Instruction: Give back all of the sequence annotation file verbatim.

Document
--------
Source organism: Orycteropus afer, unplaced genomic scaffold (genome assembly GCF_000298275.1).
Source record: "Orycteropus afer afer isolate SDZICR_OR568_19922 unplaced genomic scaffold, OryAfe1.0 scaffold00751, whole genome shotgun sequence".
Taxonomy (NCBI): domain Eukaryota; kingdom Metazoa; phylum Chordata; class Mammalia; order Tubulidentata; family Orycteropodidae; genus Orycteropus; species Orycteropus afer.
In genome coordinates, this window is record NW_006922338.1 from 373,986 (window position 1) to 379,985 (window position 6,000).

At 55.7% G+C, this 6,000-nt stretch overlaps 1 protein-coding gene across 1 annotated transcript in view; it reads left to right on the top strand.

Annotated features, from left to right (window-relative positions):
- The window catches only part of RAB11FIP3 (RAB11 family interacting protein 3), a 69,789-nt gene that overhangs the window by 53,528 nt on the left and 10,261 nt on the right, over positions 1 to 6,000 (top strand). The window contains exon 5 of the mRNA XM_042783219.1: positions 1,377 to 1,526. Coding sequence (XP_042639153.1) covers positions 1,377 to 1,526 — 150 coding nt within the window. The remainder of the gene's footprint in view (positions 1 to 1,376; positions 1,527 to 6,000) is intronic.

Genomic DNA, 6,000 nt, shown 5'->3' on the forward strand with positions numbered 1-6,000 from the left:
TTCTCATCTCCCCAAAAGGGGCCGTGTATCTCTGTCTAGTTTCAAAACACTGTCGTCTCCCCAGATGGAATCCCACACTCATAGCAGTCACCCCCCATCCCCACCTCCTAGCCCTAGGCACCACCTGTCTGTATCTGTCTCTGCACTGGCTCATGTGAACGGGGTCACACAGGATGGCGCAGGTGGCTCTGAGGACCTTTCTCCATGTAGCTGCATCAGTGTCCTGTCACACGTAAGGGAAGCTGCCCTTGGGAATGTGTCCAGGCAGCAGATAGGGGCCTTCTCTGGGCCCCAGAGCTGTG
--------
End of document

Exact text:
Source organism: Orycteropus afer, unplaced genomic scaffold (genome assembly GCF_000298275.1).
Source record: "Orycteropus afer afer isolate SDZICR_OR568_19922 unplaced genomic scaffold, OryAfe1.0 scaffold00751, whole genome shotgun sequence".
Taxonomy (NCBI): domain Eukaryota; kingdom Metazoa; phylum Chordata; class Mammalia; order Tubulidentata; family Orycteropodidae; genus Orycteropus; species Orycteropus afer.
In genome coordinates, this window is record NW_006922338.1 from 373,986 (window position 1) to 379,985 (window position 6,000).

At 55.7% G+C, this 6,000-nt stretch overlaps 1 protein-coding gene across 1 annotated transcript in view; it reads left to right on the top strand.

Annotated features, from left to right (window-relative positions):
- The window catches only part of RAB11FIP3 (RAB11 family interacting protein 3), a 69,789-nt gene that overhangs the window by 53,528 nt on the left and 10,261 nt on the right, over positions 1 to 6,000 (top strand). The window contains exon 5 of the mRNA XM_042783219.1: positions 1,377 to 1,526. Coding sequence (XP_042639153.1) covers positions 1,377 to 1,526 — 150 coding nt within the window. The remainder of the gene's footprint in view (positions 1 to 1,376; positions 1,527 to 6,000) is intronic.

Genomic DNA, 6,000 nt, shown 5'->3' on the forward strand with positions numbered 1-6,000 from the left:
TTCTCATCTCCCCAAAAGGGGCCGTGTATCTCTGTCTAGTTTCAAAACACTGTCGTCTCCCCAGATGGAATCCCACACTCATAGCAGTCACCCCCCATCCCCACCTCCTAGCCCTAGGCACCACCTGTCTGTATCTGTCTCTGCACTGGCTCATGTGAACGGGGTCACACAGGATGGCGCAGGTGGCTCTGAGGACCTTTCTCCATGTAGCTGCATCAGTGTCCTGTCACACGTAAGGGAAGCTGCCCTTGGGAATGTGTCCAGGCAGCAGATAGGGGCCTTCTCTGGGCCCCAGAGCTGTG